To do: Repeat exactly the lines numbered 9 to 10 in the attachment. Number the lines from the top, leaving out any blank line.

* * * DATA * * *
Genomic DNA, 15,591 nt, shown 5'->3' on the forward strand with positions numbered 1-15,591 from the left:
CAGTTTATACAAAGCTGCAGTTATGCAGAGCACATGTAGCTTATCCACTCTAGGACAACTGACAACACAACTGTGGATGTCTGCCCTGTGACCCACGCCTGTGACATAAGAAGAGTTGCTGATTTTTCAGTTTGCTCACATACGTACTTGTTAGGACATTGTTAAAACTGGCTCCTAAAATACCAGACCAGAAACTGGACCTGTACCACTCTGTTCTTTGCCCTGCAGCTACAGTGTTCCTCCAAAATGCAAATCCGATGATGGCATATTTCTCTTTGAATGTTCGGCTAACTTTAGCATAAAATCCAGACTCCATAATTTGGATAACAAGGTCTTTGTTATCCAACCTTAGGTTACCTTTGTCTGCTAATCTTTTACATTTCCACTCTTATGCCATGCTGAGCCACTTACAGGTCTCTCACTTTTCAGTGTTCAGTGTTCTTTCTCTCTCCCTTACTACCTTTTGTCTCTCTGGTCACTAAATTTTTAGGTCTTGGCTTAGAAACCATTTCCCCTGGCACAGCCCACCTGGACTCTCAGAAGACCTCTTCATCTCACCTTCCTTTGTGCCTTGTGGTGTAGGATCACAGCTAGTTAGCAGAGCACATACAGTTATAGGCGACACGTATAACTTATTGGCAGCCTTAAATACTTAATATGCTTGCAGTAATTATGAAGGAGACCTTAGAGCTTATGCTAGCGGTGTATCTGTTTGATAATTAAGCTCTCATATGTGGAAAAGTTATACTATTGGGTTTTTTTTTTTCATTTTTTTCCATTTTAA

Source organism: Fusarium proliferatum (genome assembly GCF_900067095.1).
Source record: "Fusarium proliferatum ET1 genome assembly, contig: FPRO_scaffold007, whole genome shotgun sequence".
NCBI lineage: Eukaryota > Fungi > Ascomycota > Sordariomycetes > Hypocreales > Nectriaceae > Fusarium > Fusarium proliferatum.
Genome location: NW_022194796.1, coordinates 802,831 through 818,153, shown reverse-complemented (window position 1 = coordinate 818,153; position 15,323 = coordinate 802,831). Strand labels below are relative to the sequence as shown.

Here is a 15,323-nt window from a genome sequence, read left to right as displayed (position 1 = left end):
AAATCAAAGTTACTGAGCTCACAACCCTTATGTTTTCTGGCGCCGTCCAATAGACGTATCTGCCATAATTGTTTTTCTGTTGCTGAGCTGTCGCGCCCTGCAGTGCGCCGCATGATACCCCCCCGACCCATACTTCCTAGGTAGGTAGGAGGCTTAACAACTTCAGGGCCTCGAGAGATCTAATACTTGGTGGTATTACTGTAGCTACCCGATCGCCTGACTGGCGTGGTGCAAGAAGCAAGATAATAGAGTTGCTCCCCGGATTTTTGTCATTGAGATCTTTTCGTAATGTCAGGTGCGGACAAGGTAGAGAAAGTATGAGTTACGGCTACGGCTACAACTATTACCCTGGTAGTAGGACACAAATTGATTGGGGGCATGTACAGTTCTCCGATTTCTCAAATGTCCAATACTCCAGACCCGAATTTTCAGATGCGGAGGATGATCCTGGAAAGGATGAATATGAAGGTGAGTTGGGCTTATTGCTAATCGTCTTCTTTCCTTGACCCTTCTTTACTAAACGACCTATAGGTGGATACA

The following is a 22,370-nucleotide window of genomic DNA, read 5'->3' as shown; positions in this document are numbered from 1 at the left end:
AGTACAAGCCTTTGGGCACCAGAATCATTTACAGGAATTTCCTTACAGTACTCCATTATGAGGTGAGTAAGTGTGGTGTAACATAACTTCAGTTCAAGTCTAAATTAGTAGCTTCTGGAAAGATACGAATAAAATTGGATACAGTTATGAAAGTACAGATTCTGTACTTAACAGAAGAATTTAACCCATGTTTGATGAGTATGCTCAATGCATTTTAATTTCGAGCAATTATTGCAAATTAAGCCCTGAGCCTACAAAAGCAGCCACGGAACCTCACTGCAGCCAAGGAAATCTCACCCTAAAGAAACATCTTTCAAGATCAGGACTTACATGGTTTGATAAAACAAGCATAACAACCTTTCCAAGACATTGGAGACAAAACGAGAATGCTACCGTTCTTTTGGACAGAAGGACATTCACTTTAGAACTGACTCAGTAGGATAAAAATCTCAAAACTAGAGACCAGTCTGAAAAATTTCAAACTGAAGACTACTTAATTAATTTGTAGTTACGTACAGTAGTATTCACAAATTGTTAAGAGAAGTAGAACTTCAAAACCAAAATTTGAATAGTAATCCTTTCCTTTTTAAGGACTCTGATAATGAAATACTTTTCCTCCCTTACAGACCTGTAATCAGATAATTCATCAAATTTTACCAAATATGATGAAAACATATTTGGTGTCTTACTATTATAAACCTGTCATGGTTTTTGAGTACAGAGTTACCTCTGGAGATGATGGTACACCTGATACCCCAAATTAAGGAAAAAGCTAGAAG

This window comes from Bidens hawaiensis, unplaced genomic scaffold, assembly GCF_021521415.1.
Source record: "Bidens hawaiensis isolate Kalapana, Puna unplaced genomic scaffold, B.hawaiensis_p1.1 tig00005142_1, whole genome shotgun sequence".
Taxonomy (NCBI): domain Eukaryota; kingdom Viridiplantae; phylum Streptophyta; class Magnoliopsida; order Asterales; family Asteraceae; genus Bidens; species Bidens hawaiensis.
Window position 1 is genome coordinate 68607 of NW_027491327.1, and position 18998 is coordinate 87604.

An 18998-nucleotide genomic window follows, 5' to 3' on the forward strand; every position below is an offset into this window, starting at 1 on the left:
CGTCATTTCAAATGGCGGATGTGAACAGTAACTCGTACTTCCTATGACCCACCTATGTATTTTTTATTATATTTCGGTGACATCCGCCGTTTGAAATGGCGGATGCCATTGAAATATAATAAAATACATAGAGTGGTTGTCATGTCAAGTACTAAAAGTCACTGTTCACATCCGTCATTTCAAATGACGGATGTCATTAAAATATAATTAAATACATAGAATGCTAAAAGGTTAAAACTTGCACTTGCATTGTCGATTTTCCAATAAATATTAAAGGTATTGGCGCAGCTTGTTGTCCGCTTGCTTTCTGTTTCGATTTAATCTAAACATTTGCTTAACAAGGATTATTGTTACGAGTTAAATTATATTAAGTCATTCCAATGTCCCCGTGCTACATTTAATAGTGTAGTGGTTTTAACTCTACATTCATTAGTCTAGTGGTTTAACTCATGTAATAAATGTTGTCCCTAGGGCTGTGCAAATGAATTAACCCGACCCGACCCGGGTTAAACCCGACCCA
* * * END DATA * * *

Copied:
The following is a 22,370-nucleotide window of genomic DNA, read 5'->3' as shown; positions in this document are numbered from 1 at the left end:
AGTACAAGCCTTTGGGCACCAGAATCATTTACAGGAATTTCCTTACAGTACTCCATTATGAGGTGAGTAAGTGTGGTGTAACATAACTTCAGTTCAAGTCTAAATTAGTAGCTTCTGGAAAGATACGAATAAAATTGGATACAGTTATGAAAGTACAGATTCTGTACTTAACAGAAGAATTTAACCCATGTTTGATGAGTATGCTCAATGCATTTTAATTTCGAGCAATTATTGCAAATTAAGCCCTGAGCCTACAAAAGCAGCCACGGAACCTCACTGCAGCCAAGGAAATCTCACCCTAAAGAAACATCTTTCAAGATCAGGACTTACATGGTTTGATAAAACAAGCATAACAACCTTTCCAAGACATTGGAGACAAAACGAGAATGCTACCGTTCTTTTGGACAGAAGGACATTCACTTTAGAACTGACTCAGTAGGATAAAAATCTCAAAACTAGAGACCAGTCTGAAAAATTTCAAACTGAAGACTACTTAATTAATTTGTAGTTACGTACAGTAGTATTCACAAATTGTTAAGAGAAGTAGAACTTCAAAACCAAAATTTGAATAGTAATCCTTTCCTTTTTAAGGACTCTGATAATGAAATACTTTTCCTCCCTTACAGACCTGTAATCAGATAATTCATCAAATTTTACCAAATATGATGAAAACATATTTGGTGTCTTACTATTATAAACCTGTCATGGTTTTTGAGTACAGAGTTACCTCTGGAGATGATGGTACACCTGATACCCCAAATTAAGGAAAAAGCTAGAAG